The Ha Giang Loop

I just got back from an amazing trip to Vietnam. Declan has been traveling in South East Asia for the last few months, so Liz, Phil, and I met up with him in Hanoi. There was a lot to love about this trip, but I think everyone's highlight was the Ha Giang Loop, a three day motorbiking adventure in the northern mountains of Vietnam. If you google this term, you'll find travel blogs claiming that driving the loop is the best thing you can do in Vietnam, all of South East Asia, or all the world. I'll just say, if you find yourself in northern Vietnam with a few days on your hands, you should grab a motorbike and drive the Ha Giang loop.



I found the prospect of illegally riding motorbikes in a very foreign country on very foreign roads intimidating. Declan insisted that there was nothing to worry about. This didn't comfort me much at the time, but I think he was right. The illegality seems to be a non-issue. From what we read, it is illegal to ride a motorbike in Vietnam without a Vietnamese license. However, we passed several policemen and none of them seemed to care about us. Apparently, even if they do stop you, they'll just fine you. Vietnam generally seemed to have a live-and-let-live approach to personal safety. As for the foreign roads, Google Maps and Maps.me worked well, and we seemed to have mobile internet everywhere. Driving in Vietnam looks hectic but you get used to it quickly. I had never even touched a motorbike before this, but I felt comfortable on the road very quickly.



From Hanoi, we grabbed an eight hour sleeper bus to Ha Giang. This was an interesting one. We had trouble finding the My Dinh bus station, and ended up being about ten minutes late. Tough luck, this was our first bus in Vietnam to leave on time. Once the mob of taxi drivers found out that we had missed our bus, one of them offered to "drive us to the bus". Huh? We were desperate and flustered and we agreed. He rushed us into his cab and took off through Hanoi. Twenty minutes later, we've cleared the city limits and we're racing north on the highway. With time to think, this plan doesn't really make sense. How are we going to find the bus? Are we meeting them at the next stop? Did the bus stop already, or will it stop when we reach it? The taxi driver is confusing to talk to, definitely not clearing any of this up. At this point, we were all wondering what kind of scam we had been wrapped up in. Then, we come around a curve and the bus is waiting for us on the side of the highway. It worked! We pulled into Ha Giang at 4 AM and crouched on a stoop until the sun came up.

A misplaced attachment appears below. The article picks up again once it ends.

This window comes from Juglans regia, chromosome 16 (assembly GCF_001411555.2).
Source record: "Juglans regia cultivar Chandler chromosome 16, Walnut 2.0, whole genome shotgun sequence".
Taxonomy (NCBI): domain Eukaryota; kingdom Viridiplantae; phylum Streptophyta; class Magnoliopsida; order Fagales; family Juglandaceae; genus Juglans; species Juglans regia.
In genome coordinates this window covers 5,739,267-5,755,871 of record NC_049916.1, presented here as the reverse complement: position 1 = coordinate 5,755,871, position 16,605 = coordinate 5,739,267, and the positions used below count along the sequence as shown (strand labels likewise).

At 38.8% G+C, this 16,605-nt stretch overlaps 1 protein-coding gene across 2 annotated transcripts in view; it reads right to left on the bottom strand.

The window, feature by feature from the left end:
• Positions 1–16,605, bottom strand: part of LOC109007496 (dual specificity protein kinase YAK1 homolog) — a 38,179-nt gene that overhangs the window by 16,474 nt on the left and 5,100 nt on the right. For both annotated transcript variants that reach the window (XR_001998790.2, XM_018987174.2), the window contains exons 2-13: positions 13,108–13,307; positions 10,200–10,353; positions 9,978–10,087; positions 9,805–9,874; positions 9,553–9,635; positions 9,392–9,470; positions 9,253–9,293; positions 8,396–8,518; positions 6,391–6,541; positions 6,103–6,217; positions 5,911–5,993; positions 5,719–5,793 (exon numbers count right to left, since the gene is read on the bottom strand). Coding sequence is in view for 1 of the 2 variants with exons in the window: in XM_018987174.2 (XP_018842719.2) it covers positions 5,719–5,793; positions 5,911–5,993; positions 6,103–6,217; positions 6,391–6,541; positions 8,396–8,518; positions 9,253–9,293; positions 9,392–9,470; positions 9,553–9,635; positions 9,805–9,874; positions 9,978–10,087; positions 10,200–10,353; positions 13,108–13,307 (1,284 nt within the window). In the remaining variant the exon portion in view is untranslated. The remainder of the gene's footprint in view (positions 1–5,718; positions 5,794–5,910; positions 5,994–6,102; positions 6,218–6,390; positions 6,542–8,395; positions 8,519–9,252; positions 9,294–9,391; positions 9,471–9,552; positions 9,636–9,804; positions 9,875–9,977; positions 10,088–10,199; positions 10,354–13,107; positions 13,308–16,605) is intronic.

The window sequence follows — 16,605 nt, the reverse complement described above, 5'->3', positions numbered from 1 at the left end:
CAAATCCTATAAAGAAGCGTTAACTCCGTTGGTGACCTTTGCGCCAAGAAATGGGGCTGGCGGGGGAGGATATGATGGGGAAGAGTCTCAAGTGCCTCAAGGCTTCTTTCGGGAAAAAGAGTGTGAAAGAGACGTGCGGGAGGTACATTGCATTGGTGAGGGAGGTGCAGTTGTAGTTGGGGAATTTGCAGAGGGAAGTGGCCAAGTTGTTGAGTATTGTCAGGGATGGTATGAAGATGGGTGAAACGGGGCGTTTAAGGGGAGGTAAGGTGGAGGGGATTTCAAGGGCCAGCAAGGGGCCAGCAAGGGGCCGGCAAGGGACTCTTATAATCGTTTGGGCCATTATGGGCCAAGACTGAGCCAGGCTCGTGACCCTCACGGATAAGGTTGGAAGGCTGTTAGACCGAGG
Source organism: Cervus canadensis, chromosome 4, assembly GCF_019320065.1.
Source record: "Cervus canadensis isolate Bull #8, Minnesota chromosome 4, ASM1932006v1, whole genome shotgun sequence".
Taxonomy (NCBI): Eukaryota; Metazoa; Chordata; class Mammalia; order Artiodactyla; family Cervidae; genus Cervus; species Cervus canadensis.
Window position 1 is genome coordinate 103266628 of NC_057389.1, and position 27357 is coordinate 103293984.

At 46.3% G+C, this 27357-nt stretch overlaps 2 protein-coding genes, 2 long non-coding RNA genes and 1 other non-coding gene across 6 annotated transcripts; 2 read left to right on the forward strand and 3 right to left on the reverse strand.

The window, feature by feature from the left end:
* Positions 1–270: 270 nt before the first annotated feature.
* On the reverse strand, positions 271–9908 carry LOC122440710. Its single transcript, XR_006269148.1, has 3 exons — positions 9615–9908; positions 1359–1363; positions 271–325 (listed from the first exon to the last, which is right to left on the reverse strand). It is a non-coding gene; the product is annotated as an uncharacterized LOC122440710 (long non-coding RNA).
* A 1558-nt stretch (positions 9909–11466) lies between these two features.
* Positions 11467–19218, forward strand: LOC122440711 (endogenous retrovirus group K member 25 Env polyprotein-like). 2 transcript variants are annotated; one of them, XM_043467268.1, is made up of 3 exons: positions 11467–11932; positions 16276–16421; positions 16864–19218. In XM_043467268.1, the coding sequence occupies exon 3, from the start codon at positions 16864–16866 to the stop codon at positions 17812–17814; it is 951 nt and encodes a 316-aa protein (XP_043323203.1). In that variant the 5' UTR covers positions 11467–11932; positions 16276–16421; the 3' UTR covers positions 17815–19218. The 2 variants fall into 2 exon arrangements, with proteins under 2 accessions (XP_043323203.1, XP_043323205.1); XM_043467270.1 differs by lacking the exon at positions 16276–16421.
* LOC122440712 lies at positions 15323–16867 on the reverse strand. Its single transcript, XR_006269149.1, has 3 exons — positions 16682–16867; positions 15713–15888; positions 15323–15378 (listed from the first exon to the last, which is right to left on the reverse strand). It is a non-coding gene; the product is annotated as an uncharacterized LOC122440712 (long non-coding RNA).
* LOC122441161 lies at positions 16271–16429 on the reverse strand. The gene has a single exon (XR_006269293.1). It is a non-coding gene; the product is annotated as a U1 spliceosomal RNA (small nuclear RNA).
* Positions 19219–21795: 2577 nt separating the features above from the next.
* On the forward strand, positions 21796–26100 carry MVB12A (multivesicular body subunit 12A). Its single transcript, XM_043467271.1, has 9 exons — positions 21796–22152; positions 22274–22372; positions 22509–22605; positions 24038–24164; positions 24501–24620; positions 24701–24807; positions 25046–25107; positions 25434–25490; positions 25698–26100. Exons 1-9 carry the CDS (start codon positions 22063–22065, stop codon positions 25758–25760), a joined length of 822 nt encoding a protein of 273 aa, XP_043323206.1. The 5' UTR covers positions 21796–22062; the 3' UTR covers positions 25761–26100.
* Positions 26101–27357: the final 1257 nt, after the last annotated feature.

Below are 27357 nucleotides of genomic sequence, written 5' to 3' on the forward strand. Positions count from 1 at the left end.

In Ha Giang, it was no problem to rent bikes. We picked up four of them for about two million dong, something like $100. We fueled up and headed north for Tam Son. Leaving Ha Giang, we passed through a long valley. The road was flat, but we could see mountains start to rise on either side of us.



Pretty soon, we were ascending steeply and looking back down at the valley floor.



At the top of this climb was the Dong Van Karst Plateau. We stopped for some tea and wondered if we were dressed warmly enough for the elevation. We were. We all had wind breakers and gloves. This turned out to be the coldest part of our ride. We descended into Tam Son for lunch, and continued north toward Yen Minh.



We found a great hostel in Yen Minh and stayed for the night. If you're looking for a place to stay, check out the A2 Coffee an Hostel.


Day two was spectacular. We left the hostel early, knowing we had a lot of riding to do. Our plan was to ride north to Dong Van, then south to Meo Vac, then back to Yen Minh via Mau Due.



We stopped in Dong Van for lunch. Phil wasn't feeling too hot and, unrelatedly, we saw a cow being ripped apart in the street.



Between Dong Van and Meo Vac is the Ma Pi Leng pass. This is the most spectacular part of the loop. Don't skip it.



You get it.



After about eight hours of driving, we made it back to Yen Minh before the sun went down. Phil was feeling a bit better



The next day we back tracked to Ha Giang. It was sad leaving.



Back in Ha Giang, we used our remaining daylight to climb to the shrine at the top of the hill. Instead of asking for a few thousand dong to visit, they asked us to carry bricks to a construction site at the top!



We returned our bikes and headed to the bus station where we saw a very sad pig and caught our bus uneventfully. A great trip!



Author | Ben Wiener

Currently a Ph.D. student in Physics at Brown University.